How do you get a board to talk strategy? The answer may be as simple as that—start talking strategy.
“The board isn’t thinking strategically”—it’s a common enough lament at associations. Plenty of time and ink (real and digital) gets spilled explaining how to get past that problem. (Naturally, Associations Now has done some of that spilling.)
The Institute of Hazardous Materials Management is a useful example, I think, of a solution that’s working. Its fix is remarkably simple, but there’s some interestingly complicated maneuvering going on behind it.
“As you manage more, more management is entrusted to you, and then you are able to move into that leadership role.”
When Jeffrey H. Greenwald, P.E., CAE, took over as executive director at IHMM in January 2011, he’d inherited a board that he characterizes as thinking almost entirely in operational terms. The association’s chief focus is managing a certification for hazmat professionals, and there had been little effort to expand its scope. Its nine-person board is made of experts in the field, but not necessarily business leaders, so it wasn’t particularly limber at organizational stewardship. “They’re credential leaders, but not leaders of companies,” as Greenwald puts it.
To get the board to engage in more big-picture thinking, Greenwald (with the help of a consultant) established a new routine for the board: At each meeting board members would engage in a discussion of what good governance is, then poll itself on how successful IHMM is at it. The board based its conversations around Boardsource’s “12 Principles of Governance That Power Exceptional Boards” [PDF]. Each of IHMM’s four board meetings this year opened (or will open) with a discussion on the poll results and a conversation about what needs improving.
Sample poll questions included: “The Board used the Institute’s mission and values to drive decisions,” “The Board devoted sufficient time to strategic issues,” “The board ensures an effective strategic planning process is in place.”
Time-consuming? Repetitive? To the contrary, Greenwald says, it’s helped the board better concentrate its efforts on big-picture stuff. “We’ve had some very good interactions, not just in terms of the assessments,” he says. “I love the fact that we are constantly doing and hearing about good governance. … It’s allowed them to be more amenable to new ideas as well.”
Among those new ideas: Last month IHMM has made its first foray into government relations, hiring a lobbyist to propose clarifications to legislation that supports members of the military entering the civilian workforce. It’s a small step, but one that can potentially expand IHMM’s reach. “We’d never done any kind of lobbying or public sector outreach,” Greenwald says. “We’re now doing that and we’re interested in that.”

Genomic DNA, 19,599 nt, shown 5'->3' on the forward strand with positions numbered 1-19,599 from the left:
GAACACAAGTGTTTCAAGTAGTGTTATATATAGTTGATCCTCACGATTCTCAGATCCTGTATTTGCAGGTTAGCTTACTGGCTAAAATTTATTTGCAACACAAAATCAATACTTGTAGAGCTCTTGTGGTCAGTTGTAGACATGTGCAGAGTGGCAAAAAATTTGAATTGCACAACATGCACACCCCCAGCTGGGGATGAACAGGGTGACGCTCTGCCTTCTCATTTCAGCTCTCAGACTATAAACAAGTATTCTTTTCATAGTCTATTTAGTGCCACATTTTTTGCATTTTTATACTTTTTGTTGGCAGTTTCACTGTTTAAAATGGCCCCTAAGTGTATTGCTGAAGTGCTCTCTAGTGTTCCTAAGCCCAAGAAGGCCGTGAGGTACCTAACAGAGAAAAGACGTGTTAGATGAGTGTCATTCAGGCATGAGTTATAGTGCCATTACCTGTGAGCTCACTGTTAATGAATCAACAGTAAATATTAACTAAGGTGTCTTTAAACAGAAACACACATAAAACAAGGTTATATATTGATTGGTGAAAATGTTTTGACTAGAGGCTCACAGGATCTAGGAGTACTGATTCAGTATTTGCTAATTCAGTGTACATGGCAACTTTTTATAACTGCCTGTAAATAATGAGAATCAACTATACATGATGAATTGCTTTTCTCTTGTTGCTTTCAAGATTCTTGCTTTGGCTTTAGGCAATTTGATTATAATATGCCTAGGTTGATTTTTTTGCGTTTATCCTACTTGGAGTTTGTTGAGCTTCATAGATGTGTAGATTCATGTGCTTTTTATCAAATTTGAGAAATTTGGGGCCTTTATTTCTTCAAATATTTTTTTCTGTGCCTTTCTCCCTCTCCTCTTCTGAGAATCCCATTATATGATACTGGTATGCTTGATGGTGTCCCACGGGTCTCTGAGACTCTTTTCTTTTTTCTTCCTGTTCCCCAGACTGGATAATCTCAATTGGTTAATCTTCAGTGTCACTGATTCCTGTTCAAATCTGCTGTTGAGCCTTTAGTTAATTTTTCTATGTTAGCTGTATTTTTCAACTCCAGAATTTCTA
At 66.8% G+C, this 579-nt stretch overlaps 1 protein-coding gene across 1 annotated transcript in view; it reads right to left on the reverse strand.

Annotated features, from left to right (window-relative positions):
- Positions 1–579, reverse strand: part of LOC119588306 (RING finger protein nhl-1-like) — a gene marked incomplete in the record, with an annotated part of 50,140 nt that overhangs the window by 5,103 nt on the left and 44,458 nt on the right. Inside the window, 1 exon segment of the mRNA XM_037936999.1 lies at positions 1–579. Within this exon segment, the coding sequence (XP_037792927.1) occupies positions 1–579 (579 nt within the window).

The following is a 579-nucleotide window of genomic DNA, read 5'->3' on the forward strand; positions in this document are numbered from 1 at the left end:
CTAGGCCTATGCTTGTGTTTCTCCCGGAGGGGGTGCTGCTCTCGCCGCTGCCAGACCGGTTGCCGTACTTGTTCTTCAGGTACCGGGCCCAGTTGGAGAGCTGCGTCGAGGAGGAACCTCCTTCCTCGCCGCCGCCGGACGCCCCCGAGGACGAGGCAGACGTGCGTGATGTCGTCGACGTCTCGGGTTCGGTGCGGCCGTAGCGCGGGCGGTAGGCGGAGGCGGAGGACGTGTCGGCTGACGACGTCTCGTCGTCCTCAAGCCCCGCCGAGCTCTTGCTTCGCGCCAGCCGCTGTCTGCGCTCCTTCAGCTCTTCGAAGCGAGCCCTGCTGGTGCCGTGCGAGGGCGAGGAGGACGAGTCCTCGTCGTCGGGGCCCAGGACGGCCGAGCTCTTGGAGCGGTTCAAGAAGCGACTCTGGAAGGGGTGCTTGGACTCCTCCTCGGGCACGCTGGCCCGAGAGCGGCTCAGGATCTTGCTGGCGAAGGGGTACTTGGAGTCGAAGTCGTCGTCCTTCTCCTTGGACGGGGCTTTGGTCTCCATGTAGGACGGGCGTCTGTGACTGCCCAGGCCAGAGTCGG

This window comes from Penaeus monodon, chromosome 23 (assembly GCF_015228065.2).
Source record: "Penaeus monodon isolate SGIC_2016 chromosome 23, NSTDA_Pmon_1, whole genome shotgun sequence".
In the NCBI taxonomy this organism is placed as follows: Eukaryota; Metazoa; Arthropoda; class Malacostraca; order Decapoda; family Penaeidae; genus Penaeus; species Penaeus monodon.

Managing Before Leading
That’s the simple lesson: If you want your board to think and talk strategically, then think and talk strategically. Make it an agenda item. Make it the first agenda item.
But talking with Greenwald, I was struck by an interesting irony. In order to help the board get from an operational to a strategic mindset, he had to do pretty much the opposite with himself: To better lead, he had to focus on management.
“There’s a management-leadership continuum, where as you manage more, more management is entrusted to you, and then you are able to move into that leadership role,” Greenwald says. So when he came aboard at IHMM, he and his staff focused on the small stuff: Scheduling check-in calls with the chair, ensuring meeting materials got out on schedule, keeping everything in order at headquarters. “When they hired me they wanted to make sure the trains ran on time,” he says. “I’ve shown them that our staff can do that very well. Now they feel more comfortable about having strategic discussions.”
There are a variety of ways to establish yourself as a leader in a new environment, but for IHMM it made sense for Greenwald to focus on more modest goals—in part because it sent the message to the board that it didn’t need to hash out operational issues, because the staff was on top of it. Once that was settled, Greenwald could guide them toward more ambitious thinking. “It will lead to things that are really hard to do, but I think all executives know that you have to do them,” Greenwald says.